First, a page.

WCMA moves to Spring Street for the summer

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ANIAH PRICE/PHOTO EDITOR
76 Spring Street, formerly Lickety Split, will house WCMA for the summer as Lawrence Hall undergoes renovation.

Art will replace ice cream this summer as the Williams College Museum of Art (WCMA) moves to 76 Spring Street, the former address of Lickety Split. The ice cream spot is moving to the end of Spring Street, by the Tunnel City Coffee parking lot, nearwhere it had previously been.

Lawrence Hall, which currently houses WCMA, will be undergoing renovations this summer to improve maintenance and accessibility, and it will be closed from June 3–Sep. 6. Nina Pelaez, director for academic and public engagement at WCMA, said, “We didn’t want to just not exist over the summer, so we decided take the work that the museum is doing for the community and challenge ourselves to get outside of our walls.”

A year and a half ago, the museum decided to continue its curatorial work over the summer of 2019 by taking over a College-owned space and creating a presence on Spring Street. The new space will consist of a shop, some seating and an exhibition space. 

When looking at the location on 76 Spring Street, it is hard at first to imagine it becoming a gallery. With a large counter in the middle of the room and a relatively smaller exhibition space, the new gallery will create some challenges for the WCMA team. For instance, the museum could not bring its permanent collection to the new space, as the works would be exposed to risks linked to security, climate or light, Pelaez said.

The College plans to renovate the space before the gallery opens; renovation ideas include painting the walls white, removing the counter and making it generally more inviting. “Who we are is very defined by the unique architecture of our space, and this is much more straightforward and smaller, so the challenge will be to infuse the ethos of what WCMA is in this new space,” Pelaez said.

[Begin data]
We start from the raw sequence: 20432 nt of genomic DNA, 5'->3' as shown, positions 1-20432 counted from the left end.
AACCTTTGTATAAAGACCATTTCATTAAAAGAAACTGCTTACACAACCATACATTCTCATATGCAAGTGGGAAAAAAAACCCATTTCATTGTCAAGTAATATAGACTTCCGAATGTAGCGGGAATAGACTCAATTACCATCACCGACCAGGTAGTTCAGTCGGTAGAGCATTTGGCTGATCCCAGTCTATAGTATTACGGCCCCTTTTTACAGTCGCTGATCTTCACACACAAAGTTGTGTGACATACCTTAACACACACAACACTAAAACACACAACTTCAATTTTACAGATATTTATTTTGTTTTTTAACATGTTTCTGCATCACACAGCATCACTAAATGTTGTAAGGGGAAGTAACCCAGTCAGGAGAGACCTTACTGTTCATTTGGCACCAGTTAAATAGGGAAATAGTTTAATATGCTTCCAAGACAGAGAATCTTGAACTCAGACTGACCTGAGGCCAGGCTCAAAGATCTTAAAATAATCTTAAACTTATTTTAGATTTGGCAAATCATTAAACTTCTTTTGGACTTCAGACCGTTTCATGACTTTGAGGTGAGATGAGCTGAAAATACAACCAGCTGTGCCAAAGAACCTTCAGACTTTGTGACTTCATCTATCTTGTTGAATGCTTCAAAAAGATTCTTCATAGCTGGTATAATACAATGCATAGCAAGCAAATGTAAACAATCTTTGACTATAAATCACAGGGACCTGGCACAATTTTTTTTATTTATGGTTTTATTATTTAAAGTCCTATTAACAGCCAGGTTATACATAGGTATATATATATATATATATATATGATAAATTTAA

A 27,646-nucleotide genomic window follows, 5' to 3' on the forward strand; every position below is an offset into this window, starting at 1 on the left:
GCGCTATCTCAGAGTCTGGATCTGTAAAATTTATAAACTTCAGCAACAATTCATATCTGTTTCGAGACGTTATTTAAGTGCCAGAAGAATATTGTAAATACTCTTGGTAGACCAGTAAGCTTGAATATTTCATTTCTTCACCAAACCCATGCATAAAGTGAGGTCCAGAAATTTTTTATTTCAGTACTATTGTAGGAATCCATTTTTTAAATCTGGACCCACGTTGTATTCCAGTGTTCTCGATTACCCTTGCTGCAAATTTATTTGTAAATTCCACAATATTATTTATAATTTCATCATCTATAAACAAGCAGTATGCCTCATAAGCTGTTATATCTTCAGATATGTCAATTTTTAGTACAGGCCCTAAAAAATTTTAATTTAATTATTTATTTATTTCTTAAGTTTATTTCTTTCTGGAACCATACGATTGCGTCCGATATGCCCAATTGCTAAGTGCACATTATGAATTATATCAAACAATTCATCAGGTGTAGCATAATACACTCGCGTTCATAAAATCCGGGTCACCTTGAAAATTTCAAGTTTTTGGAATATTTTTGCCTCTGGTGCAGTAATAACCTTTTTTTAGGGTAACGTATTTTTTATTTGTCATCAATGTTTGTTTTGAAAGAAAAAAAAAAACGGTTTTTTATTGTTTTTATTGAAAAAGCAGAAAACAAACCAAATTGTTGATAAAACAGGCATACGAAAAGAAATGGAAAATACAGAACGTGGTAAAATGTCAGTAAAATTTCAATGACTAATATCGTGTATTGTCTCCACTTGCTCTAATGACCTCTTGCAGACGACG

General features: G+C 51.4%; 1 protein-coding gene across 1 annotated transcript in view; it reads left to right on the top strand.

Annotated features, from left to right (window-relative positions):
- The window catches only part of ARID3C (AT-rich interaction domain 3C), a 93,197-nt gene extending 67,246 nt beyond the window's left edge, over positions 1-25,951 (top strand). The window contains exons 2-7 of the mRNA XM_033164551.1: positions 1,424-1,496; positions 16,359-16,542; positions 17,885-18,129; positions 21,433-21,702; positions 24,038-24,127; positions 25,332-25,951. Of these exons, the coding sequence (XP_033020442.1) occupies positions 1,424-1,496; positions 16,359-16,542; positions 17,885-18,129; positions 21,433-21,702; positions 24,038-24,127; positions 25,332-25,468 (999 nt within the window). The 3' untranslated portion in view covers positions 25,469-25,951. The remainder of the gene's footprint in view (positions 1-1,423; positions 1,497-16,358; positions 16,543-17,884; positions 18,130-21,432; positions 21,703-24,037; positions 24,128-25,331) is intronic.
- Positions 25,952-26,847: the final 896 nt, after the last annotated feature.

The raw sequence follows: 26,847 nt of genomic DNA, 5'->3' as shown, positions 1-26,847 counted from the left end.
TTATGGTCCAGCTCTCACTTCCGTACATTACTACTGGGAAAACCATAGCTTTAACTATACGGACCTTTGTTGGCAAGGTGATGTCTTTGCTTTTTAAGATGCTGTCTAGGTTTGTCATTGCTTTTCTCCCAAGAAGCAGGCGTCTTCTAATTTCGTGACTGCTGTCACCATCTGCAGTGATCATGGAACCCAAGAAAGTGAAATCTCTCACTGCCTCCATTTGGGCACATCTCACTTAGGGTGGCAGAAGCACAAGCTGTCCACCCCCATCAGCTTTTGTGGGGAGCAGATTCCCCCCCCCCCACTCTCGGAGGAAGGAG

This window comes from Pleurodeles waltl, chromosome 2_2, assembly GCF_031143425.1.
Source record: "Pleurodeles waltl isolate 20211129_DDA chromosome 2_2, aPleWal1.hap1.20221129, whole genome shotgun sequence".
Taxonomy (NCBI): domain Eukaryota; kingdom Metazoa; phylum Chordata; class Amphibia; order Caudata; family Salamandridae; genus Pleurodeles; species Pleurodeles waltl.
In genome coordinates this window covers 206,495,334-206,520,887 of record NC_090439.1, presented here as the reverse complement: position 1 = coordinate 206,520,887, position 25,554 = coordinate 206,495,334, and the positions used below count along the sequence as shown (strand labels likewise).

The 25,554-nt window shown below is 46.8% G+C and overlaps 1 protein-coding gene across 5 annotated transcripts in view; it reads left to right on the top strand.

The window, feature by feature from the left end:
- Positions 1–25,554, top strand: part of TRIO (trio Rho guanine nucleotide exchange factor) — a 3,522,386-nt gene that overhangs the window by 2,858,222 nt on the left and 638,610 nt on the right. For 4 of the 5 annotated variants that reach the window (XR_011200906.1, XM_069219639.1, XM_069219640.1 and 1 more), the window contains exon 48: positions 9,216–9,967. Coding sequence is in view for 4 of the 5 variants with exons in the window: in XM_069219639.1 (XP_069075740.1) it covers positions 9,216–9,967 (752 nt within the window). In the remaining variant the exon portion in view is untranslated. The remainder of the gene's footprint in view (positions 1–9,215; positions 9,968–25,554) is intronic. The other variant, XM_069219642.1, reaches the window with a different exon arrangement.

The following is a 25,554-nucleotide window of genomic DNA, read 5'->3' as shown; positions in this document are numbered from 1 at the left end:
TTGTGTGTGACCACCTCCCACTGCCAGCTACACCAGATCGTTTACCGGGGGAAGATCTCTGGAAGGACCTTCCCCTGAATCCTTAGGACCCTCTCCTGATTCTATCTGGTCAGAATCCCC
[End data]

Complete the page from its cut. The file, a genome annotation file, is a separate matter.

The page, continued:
On the curatorial side, WCMA plans to exhibit works from the WALLS collection, which has special insurance and security features that make it possible to display outside the museum walls. WALLS, which stands for “Williams Art Loan for Living Spaces,” is a special collection that was built with the sole purpose of being loaned to Williams students every semester. The students then submit a journal describing their experience living with the artwork, and the journal is passed down to the next owner. 

The collection comprises 127 pieces of art, including work by artists such as Francisco de Goya, Kiki Smith, Kitagawa Utamaro and Titus Kaphar. Though enjoyed by WALLS participants, these works are rarely shown to the general public. WCMA is excited to use this opportunity to show these works of art to the community, Deputy Director for Curatorial Affairs Lisa Dorin said.

The selection of pieces displayed at the temporary gallery will be made by a student group working at WCMA, the Agents for Creative Action. They will work to choose a theme or make a selection of works that resonates for them. Also, student interns will lead tours of the display for members of the community. 

WCMA will continue its usual summer program, partnering with artists, student and members of the community to offer a wide range of events such as its popular summer lecture series, Ologies, which spotlights the diverse and unique fields of study at Williams. The program is scheduled to run weekly on Thursday evenings from July 11–Aug. 15.

Pamela Franks, the Class of 1956 director of WCMA, expressed excitement about WCMA’s presence in the heart of downtown Williamstown during the busy summer tourist season. “While we will miss being in beautiful Lawrence Hall for the summer, having a gallery right on Spring Street will let us continue to reach visitors and residents alike and share what WCMA has to offer,” Franks said.

The Spring Street WCMA gallery space will be open daily from June 3 to Sept. 6 from 11 a.m.–6 p.m. Staff offices will be moved to Schow Library during renovations.